"不到长城非好汉" — Chinese idiom (tr: until you reach the Great Wall, you are not truly a man)
To learn Chinese is a lifelong commitment. It is a language that, for the average English speaker, obliterates all else in its path. In high school, I started to learn Spanish; I maintained a rudimentary understanding of it throughout college—that is, until I began Mandarin classes. Any attempt to speak Español now comes out as a strange pidgin tongue mixing tones and rolled R's, an indecipherable gobbledygook. It's not that I can't remember Spanish, that's not the problem. I begin to form a thought, and as my tongue wraps itself around the first "Yo" or "Tu" of the sentence, my mind starts changing itself and commands of me a "Wo" or a "Ni." Even as I wrote that last sentence, I wanted to type "tu" but my fingers said "ni," and I had to go back and change things around.
Here, in the student dorm at Beiyu, we speak another pidgin language called Chinglish. I ask for a plate of jiaozi or say "throw me a ping of pijiu," and we understand each other, but to the people outside or the friends back home, it is meaningless. Conversation is peppered with new vocabulary words, but the grammar remains firmly English, and any attempt to reconcile the yufa and the shengci of the two languages leaves me spellbound—what exactly am I trying to do here?
Out at the foot of the Great Wall in a small village in Hebei province, I met a boy who spoke beautiful Mandarin, and it shouldn't surprise me at all. He is seven years old, he was raised in Hebei, he's of (I could only guess) Han descent, and his father and mother work at the Wall itself as tour guides, sherpas-of-sorts, or what-have-you. For a brief moment I forgot that Chinese was as innate to this boy as English was to me, and I was blown away. For one millisecond I was jealous, even, until I realized what exactly I was thinking, until my mind snapped out of a daze and reminded me that yes, Mandarin is spoken by billions—children, adults, natives and non-natives alike. I playfully fought this boy with a wooden stick and a plastic sword, and I could only say "ni zhen lihai, xiao pengyou," but it was basic communication, and it really didn't matter what language we were speaking because he was happy, laughing.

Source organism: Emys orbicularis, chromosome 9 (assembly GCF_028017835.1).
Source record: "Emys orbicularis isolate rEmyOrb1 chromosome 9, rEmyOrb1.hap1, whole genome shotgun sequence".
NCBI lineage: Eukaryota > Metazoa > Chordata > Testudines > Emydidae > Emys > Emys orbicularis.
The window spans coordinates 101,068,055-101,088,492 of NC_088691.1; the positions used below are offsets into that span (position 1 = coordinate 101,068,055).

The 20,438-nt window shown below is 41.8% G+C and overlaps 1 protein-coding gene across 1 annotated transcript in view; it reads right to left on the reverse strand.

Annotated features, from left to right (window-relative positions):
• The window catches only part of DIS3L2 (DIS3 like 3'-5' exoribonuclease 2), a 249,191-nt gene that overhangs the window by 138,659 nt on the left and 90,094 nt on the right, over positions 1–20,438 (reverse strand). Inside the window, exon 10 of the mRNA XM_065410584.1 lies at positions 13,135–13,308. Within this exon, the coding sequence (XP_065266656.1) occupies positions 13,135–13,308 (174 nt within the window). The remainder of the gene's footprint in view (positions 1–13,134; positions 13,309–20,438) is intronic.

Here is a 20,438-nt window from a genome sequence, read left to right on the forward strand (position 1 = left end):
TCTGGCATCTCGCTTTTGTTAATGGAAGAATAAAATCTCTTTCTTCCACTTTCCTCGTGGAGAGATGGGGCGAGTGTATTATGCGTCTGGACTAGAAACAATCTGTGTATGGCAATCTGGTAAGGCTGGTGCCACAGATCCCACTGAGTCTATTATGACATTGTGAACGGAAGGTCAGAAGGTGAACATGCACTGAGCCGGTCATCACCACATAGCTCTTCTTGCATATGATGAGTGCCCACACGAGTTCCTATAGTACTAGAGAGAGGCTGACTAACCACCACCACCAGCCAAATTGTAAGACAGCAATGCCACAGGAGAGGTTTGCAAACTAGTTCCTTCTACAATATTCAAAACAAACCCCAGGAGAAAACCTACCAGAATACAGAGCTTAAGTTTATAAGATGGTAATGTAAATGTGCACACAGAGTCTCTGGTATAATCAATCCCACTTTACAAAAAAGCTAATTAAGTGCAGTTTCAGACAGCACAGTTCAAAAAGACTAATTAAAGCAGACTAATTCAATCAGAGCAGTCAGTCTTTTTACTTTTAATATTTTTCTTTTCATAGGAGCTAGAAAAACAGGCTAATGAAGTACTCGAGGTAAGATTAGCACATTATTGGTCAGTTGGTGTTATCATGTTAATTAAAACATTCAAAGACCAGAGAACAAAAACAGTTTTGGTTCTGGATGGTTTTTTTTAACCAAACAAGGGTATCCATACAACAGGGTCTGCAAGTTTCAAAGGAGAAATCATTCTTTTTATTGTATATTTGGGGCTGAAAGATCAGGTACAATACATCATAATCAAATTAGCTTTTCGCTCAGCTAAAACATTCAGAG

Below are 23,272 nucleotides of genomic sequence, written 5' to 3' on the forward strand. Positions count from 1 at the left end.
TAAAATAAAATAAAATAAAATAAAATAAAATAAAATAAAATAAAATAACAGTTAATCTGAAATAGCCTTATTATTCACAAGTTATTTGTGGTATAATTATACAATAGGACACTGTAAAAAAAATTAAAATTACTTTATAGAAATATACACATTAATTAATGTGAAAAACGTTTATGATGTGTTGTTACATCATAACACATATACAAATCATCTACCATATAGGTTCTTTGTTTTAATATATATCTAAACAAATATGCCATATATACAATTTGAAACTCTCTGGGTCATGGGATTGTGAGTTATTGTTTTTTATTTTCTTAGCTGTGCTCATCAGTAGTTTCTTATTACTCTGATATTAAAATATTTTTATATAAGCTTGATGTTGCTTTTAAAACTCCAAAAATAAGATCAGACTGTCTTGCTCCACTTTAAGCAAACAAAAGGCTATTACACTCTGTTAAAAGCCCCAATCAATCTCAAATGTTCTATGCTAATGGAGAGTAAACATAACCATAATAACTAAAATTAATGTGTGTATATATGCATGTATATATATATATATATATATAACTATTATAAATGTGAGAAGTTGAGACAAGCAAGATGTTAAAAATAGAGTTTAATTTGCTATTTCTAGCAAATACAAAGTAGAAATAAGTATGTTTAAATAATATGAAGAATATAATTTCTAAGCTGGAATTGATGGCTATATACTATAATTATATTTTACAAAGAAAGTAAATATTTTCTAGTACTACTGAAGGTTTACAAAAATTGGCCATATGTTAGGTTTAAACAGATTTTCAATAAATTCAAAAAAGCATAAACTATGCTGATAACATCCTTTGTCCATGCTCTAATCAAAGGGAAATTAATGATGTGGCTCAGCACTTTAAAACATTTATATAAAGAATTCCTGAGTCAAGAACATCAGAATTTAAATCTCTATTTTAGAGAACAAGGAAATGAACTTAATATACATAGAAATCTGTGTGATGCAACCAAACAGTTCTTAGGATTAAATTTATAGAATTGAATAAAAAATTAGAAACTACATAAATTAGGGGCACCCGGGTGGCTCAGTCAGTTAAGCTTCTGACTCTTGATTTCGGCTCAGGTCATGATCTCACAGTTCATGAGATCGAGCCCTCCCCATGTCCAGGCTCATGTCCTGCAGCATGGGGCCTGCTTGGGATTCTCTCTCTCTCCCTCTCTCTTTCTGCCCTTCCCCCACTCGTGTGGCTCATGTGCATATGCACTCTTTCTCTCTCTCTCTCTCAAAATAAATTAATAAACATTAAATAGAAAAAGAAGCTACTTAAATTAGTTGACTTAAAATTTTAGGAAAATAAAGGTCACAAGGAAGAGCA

A certain foreign policy professor told his students that they had pretty much missed the boat for the Chinese language. The trail has been blazed, the jobs are snatched up, et cetera blah blah, but I'm not in this for a job (and even if I was, China is gigantic). I can't pinpoint what it is that I'm really doing, but I know I am enjoying it, I'm meeting wonderful people, and I'm hoping that my language skills continue to increase, not to increase my marketability, but so that I can more effectively communicate—with whoever.